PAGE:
Nokia N91

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Nokia N91
N91.jpg
Manufacturer Nokia
Compatible networks 802.11, GSM, GPRS, EDGE, WCDMA, Wi-Fi -- 802.11g
Availability by country 2006
Form factor slider
Weight 160 grams approx.
Operating system Symbian OS v9.1 (Third Edition)
Memory Hard disk
Battery BL-5C, 3.7 V, 970 mAh
Data inputs Standard Symbian Keypad (featuring green, red, menu, write, left & right selection/softkeys, joystick/pad, 1-# numerical) and XpressMusic keys
Display 176 x 208, 262,144 colours TFT LCD
Rear camera 2 Megapixels
Connectivity 2G Networks/ 3G Networks depending on the model.

The Nokia N91 is a mobile phone that was released to the public in April of 2006. It is part of the Nokia Nseries range of mobile phones. At the time of release, it was the most advanced music phone ever launched by nokia.[1] N91 also won the 'Most Innovative Product' award in recognition of its true multimedia music experience.[2] It features a 2-megapixel camera and a 4 GB (8 GB in a revision released later that year) hard drive to store approximately 3,000 songs encoded in either AAC, AAC+, eAAC+, MP3, mp3PRO, WAV, MIDI, or Microsoft's WMA format. It is generally considered the benchmark in the music department, simply for its unparalleled sound quality through headphones.[3] It also features 3G and Wi-Fi connectivity. The phone features a 176 x 208, 262,144 colours TFT LCD display and dedicated music functionality buttons (XpressMusic) that slide down to reveal traditional mobile phone keys. Battery life when solely playing music has been estimated at 12 hours.

In advertisements for the phone, Nokia recommended Bose and Sennheiser headphones.

An 8 GB variant, internally known as N91-2, was also released. This upgraded model features some minor improvements in addition to the extra storage space. The most prominent feature on the N91-2, apart from the increased memory, was the inclusion of A2DP Bluetooth Profile. This profile enabled wireless music playback over Bluetooth, in full stereo (2 different channels, L+R). Compatible Bluetooth headsets were already available in the market by then. N91-2 had a distinct black color, that added to its face value.

N91-5 was a version of the N91 with the 4 GB memory, but without Wifi (WLAN) and 3G Network support. It was produced by the Chinese Plant of Nokia Corporation. This model retailed for about 50 Euros less than the regular N91-1.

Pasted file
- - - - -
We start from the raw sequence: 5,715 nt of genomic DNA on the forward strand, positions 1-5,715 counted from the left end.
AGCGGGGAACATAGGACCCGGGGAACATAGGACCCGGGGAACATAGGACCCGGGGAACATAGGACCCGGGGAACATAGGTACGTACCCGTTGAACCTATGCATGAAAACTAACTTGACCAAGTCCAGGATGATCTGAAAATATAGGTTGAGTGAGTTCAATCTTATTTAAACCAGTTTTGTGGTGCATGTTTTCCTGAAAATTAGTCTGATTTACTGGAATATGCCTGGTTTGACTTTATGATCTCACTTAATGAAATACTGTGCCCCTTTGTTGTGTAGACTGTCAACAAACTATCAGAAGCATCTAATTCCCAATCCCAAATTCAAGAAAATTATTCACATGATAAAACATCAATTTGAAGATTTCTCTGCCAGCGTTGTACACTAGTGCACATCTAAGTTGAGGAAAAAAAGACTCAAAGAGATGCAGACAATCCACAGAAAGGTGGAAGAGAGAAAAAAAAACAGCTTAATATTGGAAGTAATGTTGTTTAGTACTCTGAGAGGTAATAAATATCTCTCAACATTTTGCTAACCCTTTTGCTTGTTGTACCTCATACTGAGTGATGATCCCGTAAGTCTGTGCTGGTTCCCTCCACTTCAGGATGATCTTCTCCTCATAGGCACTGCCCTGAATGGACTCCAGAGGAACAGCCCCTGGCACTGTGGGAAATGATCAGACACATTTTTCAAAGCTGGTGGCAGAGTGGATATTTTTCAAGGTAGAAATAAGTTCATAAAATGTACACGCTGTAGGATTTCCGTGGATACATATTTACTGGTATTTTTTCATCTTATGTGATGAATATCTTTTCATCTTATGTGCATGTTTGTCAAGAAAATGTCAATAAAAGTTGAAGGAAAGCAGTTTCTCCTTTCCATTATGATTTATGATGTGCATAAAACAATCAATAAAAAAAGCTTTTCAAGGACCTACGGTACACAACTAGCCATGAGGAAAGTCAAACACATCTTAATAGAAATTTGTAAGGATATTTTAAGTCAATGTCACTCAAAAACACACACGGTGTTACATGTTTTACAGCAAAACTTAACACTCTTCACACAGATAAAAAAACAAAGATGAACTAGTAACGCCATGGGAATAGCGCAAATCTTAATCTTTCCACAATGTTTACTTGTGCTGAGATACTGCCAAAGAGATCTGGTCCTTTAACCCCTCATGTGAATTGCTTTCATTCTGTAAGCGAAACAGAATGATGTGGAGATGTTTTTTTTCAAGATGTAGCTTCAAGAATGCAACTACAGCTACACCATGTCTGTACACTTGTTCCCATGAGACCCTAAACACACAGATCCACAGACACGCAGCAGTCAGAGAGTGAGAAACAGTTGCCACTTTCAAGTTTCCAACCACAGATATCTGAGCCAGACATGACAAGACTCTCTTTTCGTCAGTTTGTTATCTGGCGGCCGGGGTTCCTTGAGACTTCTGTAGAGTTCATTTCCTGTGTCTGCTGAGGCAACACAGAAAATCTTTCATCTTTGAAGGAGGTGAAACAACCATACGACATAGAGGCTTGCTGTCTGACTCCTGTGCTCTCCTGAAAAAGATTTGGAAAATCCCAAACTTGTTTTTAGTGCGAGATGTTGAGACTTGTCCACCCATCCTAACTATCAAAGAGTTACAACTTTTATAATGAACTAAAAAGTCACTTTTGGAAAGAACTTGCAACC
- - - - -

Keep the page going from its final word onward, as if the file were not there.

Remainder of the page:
The N91 was discontinued late 2007 with the emergence of other N series audio convergent devices.

Operating system[edit]

The phone features the Symbian Series 60 Operating System. It was the first phone with the Symbian OS 9.1 operating system to be released.[4]

Audio quality[edit]

The Nokia N91 has been praised with an impeccable reputation of the best sounding mobile phone ever produced (the majority of stand alone portable music players can hardly compete with it either).[5] The audio reproduction is spot on and is comparable to high end music systems. It is also considered to have the loudest audio output on a mobile phone. It's 'Loudness' and 'Stereo widening' effects, when used together, provide astonishing tonal clarity and dynamic range. The Nokia N91 uses a special DSP-33 chip set made by Toshiba and a powerful in-built Harman Kardon amplifier to boost up its volume while maintaining acoustics, resulting in louder, deep bass and rich sound with perfect low, mid range & a slightly damped high range frequency which has not been achieved by any iPod or Sony Walkmans.[6] The slight damping in the high frequency is a boon for music listeners as it wont strain the ears even after prolonged use. This is one of the few standard hand held devices which can drive high end & higher impedance headset's with considerable volume. Test conducted, the N91 wins over iPod Nano in its signal to noise ratio, output power at full volume, and output at 10–100 Hz.[7]

Problems and criticisms[edit]

There have been a few problems with the N91, namely connecting the phone to a Macintosh computer. This will often cause the phone to crash as the two units are disconnected and music files are often not recognised despite being loaded into the phone's hard drive.[citation needed] Also, in old firmware versions, when you install a new theme, it will reset itself back to the default theme. Users can update the firmware using Nokia's PC Suite.

In the Philippines, there was an incident involving an N91 being used with one of Nokia's 46 million recalled BL-5C lithium-ion batteries,[8] and exploded as a result.[9]

References[edit]

External links[edit]

Reviews[edit]